• What about a different finance plan on education?

    Obviously Student debt is too high. Not merely the excessive cost rise but the continuing debt burden. So what about linking education to future income. A college or university gives away classes and courses based on availability. A student is required to pay some percentage (15%) of his future income back to the school, college or... show more
    Obviously Student debt is too high. Not merely the excessive cost rise but the continuing debt burden. So what about linking education to future income. A college or university gives away classes and courses based on availability. A student is required to pay some percentage (15%) of his future income back to the school, college or university for a period of years based on how long it took them to complete the program. EX: 3 years of classes = 3 X 3 or 9 years of 15% of their total income. Go back and get a masters = 2 X 3 or 6 total years of paying 15% of total salary to the school. This would incentivize the schools to provide classes for legitimate skills and for talented prospects. The schools would be burdened by those loafs that major in underwater basket weaving and have to earn their livelihood dishing out Burgers by the Billions. Longer programs like Med school get longer return on school costs. In reality, students appear to be the worst at choosing a program that is both cost effective and legitimate for their own future ability to earn. The schools can better optimize matching a student with skills and training to give them a better return on their investment of time, classes and resources. It would also give them incentive to increase classes in high demand professions and decrease classes where the return is lower. No one would major in equestrian studies and more would be pushed toward engineering. What the market demands is what the universities would produce.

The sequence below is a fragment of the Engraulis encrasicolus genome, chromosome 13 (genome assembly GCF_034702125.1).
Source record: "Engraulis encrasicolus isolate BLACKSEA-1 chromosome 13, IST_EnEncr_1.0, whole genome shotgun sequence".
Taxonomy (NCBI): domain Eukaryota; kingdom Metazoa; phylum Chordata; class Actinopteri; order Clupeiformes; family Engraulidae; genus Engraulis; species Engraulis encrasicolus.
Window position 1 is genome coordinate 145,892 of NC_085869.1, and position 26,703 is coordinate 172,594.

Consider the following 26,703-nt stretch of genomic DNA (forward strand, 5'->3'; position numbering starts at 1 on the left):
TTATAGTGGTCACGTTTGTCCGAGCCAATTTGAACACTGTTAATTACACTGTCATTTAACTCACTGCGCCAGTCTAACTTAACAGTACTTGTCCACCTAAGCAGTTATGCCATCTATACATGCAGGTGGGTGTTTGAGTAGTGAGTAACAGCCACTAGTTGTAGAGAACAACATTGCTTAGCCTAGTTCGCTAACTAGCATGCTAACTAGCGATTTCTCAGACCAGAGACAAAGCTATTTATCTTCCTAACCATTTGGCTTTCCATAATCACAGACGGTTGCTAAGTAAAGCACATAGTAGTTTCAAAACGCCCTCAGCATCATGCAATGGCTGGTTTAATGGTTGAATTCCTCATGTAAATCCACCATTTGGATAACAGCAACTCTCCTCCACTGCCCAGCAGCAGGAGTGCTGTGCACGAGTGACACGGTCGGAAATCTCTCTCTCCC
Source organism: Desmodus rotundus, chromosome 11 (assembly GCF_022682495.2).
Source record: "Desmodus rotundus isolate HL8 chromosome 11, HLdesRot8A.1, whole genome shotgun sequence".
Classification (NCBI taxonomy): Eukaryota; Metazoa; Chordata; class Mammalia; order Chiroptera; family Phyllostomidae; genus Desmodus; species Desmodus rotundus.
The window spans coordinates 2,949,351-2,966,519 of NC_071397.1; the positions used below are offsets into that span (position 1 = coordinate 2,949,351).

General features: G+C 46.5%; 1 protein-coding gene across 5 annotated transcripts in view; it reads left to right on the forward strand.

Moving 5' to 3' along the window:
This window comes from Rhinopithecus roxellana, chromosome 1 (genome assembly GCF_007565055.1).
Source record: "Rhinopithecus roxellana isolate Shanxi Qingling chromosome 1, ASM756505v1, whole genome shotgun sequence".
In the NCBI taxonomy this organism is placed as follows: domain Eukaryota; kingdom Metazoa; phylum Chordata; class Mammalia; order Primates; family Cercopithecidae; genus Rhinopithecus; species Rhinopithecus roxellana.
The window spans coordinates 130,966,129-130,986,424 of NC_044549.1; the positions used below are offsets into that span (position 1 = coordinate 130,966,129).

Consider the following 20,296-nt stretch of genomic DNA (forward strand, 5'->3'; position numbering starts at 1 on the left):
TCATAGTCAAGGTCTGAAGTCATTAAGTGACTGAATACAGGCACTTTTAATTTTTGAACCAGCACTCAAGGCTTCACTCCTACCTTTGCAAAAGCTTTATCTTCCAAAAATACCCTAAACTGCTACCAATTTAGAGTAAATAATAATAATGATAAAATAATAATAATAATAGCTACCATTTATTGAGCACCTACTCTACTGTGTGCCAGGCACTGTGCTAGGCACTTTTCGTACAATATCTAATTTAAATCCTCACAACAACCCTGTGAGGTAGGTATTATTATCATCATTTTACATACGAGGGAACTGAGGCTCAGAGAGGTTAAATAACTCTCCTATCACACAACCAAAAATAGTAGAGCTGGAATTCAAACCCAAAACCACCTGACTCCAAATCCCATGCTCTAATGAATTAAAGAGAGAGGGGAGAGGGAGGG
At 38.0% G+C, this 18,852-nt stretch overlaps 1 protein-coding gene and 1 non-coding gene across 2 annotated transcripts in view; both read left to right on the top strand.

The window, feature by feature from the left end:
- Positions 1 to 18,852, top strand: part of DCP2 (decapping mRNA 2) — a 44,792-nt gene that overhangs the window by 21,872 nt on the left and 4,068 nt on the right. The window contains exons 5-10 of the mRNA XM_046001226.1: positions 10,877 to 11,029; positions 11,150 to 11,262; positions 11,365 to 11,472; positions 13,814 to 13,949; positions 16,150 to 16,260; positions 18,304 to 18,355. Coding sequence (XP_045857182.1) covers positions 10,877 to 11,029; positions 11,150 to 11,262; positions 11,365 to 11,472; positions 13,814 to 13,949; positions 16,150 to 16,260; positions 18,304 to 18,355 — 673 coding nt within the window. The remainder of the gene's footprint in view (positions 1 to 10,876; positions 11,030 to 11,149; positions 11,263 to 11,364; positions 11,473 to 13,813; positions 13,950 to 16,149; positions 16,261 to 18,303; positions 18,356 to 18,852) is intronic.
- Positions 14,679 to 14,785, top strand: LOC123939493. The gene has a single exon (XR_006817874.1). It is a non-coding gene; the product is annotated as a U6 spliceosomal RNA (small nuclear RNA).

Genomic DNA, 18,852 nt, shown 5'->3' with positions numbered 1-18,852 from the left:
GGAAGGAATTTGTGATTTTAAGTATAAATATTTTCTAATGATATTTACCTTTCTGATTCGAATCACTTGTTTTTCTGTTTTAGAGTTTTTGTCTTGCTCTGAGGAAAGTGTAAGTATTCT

1 answer · Higher Education (University +) · 6 years ago
  • Re-Hypothication of mutual fund assets?

    If you have a mutual fund that has accounts that are "marginable" does that mean they are at risk for "re-hypothication" of those assets in the fund?
    If you have a mutual fund that has accounts that are "marginable" does that mean they are at risk for "re-hypothication" of those assets in the fund?
    2 answers · Investing · 7 years ago